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Barn owls - keen to see the big wide world


In October we had a local hawk and owl expert visit both farms. The main purpose was to ring any young barn owls that were still in the nest box at Chishill, although it would have been better done a couple of weeks earlier.

Over the week before, the fledging owls were starting to leave the confines of the box and so the chances of finding them all at home were decreasing with each day. When the box was opened the desire for the young to leave home was confirmed, but it wasn’t all bad as one of the brood was still inside: they are much keener to leave than human off spring!

The opening of the box, handling of the owlet and ringing was all done by an expert with the knowledge of how to handle chicks and with a Schedule 1 part 1 authorisation. It was fascinating to see how relaxed the young owl was when handled correctly and during ringing, as you can see in the picture.


In total I have seen three young owls in the barn this year, which counters the lack of breeding success in the local vicinity. 2013 has generally been a very difficult breeding year for barn owls with many not rearing any young at all.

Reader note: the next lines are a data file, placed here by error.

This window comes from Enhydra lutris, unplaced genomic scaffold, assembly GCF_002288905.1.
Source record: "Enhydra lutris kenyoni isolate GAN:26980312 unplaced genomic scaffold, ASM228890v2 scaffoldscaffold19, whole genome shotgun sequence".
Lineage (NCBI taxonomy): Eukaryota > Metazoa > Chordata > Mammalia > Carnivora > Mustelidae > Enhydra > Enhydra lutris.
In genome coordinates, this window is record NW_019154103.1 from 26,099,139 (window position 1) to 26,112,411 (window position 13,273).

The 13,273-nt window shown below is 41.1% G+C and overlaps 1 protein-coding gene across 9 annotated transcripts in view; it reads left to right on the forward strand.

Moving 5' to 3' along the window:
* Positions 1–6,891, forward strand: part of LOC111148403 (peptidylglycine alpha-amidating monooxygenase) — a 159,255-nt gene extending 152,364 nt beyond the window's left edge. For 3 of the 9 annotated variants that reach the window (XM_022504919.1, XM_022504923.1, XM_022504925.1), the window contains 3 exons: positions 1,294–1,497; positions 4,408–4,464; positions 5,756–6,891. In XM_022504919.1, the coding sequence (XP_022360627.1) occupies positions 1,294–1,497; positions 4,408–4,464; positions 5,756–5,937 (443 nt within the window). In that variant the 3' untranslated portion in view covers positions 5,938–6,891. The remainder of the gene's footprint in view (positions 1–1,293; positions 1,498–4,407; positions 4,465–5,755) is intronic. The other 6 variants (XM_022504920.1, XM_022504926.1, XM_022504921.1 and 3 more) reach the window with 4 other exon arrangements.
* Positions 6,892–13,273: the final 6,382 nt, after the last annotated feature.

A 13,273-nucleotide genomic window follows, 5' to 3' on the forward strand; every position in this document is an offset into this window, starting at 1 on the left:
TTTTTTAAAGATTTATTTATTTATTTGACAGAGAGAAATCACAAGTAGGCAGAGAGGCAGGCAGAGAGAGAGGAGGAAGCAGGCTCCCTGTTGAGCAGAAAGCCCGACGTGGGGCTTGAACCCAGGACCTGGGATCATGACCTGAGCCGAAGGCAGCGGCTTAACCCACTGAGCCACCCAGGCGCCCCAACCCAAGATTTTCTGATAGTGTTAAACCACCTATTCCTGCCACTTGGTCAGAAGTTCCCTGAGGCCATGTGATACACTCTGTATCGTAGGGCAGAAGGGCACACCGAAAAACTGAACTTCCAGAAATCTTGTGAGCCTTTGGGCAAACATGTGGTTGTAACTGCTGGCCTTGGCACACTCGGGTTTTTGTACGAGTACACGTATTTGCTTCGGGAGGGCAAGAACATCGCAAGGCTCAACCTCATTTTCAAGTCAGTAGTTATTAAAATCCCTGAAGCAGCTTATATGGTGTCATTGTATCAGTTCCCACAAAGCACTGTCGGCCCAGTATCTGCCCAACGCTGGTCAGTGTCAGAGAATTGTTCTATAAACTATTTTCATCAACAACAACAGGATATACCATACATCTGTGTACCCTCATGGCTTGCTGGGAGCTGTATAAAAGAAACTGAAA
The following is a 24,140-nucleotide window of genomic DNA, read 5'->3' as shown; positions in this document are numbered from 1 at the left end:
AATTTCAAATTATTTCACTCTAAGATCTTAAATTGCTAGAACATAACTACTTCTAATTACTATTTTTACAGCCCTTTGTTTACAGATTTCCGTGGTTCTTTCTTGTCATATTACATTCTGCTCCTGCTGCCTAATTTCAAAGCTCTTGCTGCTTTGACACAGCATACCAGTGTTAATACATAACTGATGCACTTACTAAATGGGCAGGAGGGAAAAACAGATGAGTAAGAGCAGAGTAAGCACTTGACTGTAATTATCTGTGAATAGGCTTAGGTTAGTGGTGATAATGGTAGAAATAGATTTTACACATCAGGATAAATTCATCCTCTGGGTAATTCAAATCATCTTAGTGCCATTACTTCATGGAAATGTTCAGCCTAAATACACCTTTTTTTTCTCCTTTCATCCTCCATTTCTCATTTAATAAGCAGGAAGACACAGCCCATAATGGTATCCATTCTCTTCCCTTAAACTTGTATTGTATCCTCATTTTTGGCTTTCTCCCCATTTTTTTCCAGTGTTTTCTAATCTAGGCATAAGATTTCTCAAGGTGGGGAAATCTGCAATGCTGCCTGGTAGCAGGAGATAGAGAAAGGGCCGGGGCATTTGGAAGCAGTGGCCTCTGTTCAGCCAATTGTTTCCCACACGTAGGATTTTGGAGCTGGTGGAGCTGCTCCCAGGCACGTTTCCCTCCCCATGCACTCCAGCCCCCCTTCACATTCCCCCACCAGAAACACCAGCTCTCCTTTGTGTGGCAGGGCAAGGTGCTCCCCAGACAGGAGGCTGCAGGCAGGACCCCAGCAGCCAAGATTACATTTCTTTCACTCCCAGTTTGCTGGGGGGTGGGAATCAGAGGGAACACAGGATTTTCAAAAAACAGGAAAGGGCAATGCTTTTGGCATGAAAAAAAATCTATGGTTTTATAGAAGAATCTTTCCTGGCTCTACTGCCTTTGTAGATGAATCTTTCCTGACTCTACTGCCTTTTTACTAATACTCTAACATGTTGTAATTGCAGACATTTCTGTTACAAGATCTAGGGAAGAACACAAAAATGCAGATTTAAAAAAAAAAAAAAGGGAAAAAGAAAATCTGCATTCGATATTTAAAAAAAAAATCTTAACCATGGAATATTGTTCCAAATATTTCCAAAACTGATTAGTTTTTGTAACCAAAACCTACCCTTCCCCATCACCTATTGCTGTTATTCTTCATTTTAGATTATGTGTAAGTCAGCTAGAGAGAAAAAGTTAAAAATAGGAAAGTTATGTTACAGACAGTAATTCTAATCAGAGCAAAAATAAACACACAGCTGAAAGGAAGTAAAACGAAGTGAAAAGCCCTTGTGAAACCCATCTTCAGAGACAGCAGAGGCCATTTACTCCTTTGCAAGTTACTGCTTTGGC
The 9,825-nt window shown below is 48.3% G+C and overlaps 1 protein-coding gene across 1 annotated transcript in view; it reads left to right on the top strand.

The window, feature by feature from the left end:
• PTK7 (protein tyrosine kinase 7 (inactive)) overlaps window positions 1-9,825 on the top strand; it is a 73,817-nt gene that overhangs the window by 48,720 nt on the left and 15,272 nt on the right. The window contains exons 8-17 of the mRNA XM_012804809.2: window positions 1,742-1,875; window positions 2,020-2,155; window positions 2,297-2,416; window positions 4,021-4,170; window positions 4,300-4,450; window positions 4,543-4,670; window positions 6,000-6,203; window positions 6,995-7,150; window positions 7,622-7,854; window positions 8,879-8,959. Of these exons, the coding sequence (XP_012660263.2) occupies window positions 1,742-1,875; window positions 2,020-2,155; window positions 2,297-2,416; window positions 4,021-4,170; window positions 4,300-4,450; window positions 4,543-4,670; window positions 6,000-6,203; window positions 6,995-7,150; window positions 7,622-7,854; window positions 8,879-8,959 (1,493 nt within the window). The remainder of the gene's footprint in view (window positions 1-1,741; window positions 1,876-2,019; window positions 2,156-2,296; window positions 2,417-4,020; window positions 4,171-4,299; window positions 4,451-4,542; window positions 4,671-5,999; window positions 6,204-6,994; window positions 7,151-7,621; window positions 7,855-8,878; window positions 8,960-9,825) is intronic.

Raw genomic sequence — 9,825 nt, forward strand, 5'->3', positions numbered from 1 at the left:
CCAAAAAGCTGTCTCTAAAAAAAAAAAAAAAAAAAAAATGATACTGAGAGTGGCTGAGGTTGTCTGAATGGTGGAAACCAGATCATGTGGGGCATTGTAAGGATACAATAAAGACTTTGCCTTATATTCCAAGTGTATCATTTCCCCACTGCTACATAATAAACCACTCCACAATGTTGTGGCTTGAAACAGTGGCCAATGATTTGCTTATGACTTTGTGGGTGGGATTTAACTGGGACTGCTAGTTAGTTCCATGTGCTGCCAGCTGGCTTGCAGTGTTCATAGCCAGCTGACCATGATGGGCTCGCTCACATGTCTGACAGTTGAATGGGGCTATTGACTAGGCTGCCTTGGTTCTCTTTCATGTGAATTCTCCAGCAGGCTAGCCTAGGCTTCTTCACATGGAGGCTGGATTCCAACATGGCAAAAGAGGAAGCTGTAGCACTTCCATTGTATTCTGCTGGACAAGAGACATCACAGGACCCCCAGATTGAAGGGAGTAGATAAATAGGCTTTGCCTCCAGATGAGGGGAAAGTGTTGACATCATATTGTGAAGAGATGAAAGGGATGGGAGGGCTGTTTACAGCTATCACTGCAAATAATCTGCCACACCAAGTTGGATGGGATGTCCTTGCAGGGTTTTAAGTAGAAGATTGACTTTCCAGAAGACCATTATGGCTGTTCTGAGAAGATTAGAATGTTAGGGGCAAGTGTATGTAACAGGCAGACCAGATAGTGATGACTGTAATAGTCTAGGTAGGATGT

Having ringed and taken feather measurements from our youngster it will be possible to age to the day and sex the young bird. It will be interesting to see where it reappears, if it can survive the winter.

Despite the 2012 and 2013 seasons being difficult the owls at Chishill have been successful in both. Last year four young were seen around the barn, but these were only viewed from afar and not ringed. I take confidence that we must be doing several things right to have four and then three owls fledging over the last couple of difficult seasons.

For next year we will modify the opening on the box. A barn owl can get through an opening about the size of a tennis ball, wide enough to get its shoulders through, and so we will reduce the size of the opening to make the box more enclosed for the next youngsters. This will stop any pushing and shoving from the back when Mum or Dad return with another snack forcing the owlet at the front out of the box before it is truly ready to leave.